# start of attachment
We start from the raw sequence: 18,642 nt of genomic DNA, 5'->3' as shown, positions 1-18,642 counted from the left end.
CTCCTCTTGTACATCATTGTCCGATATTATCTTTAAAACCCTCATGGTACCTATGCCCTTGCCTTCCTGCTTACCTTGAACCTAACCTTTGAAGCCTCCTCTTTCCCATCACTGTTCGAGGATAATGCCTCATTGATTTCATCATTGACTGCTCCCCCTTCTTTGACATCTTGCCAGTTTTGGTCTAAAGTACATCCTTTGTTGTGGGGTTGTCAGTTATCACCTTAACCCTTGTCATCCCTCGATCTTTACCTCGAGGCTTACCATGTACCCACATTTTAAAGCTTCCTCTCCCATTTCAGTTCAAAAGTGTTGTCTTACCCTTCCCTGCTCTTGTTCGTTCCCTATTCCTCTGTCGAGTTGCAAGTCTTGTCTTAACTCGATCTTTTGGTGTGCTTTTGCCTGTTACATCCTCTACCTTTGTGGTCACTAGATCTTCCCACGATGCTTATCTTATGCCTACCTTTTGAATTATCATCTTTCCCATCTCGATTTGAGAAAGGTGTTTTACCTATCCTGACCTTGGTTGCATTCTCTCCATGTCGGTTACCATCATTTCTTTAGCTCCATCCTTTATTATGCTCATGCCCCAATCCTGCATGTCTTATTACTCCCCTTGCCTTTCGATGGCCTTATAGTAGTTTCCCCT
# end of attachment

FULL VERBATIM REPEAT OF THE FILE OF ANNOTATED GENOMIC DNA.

We start from the raw sequence: 18,642 nt of genomic DNA, 5'->3' as shown, positions 1-18,642 counted from the left end.
CTCCTCTTGTACATCATTGTCCGATATTATCTTTAAAACCCTCATGGTACCTATGCCCTTGCCTTCCTGCTTACCTTGAACCTAACCTTTGAAGCCTCCTCTTTCCCATCACTGTTCGAGGATAATGCCTCATTGATTTCATCATTGACTGCTCCCCCTTCTTTGACATCTTGCCAGTTTTGGTCTAAAGTACATCCTTTGTTGTGGGGTTGTCAGTTATCACCTTAACCCTTGTCATCCCTCGATCTTTACCTCGAGGCTTACCATGTACCCACATTTTAAAGCTTCCTCTCCCATTTCAGTTCAAAAGTGTTGTCTTACCCTTCCCTGCTCTTGTTCGTTCCCTATTCCTCTGTCGAGTTGCAAGTCTTGTCTTAACTCGATCTTTTGGTGTGCTTTTGCCTGTTACATCCTCTACCTTTGTGGTCACTAGATCTTCCCACGATGCTTATCTTATGCCTACCTTTTGAATTATCATCTTTCCCATCTCGATTTGAGAAAGGTGTTTTACCTATCCTGACCTTGGTTGCATTCTCTCCATGTCGGTTACCATCATTTCTTTAGCTCCATCCTTTATTATGCTCATGCCCCAATCCTGCATGTCTTATTACTCCCCTTGCCTTTCGATGGCCTTATAGTAGTTTCCCCT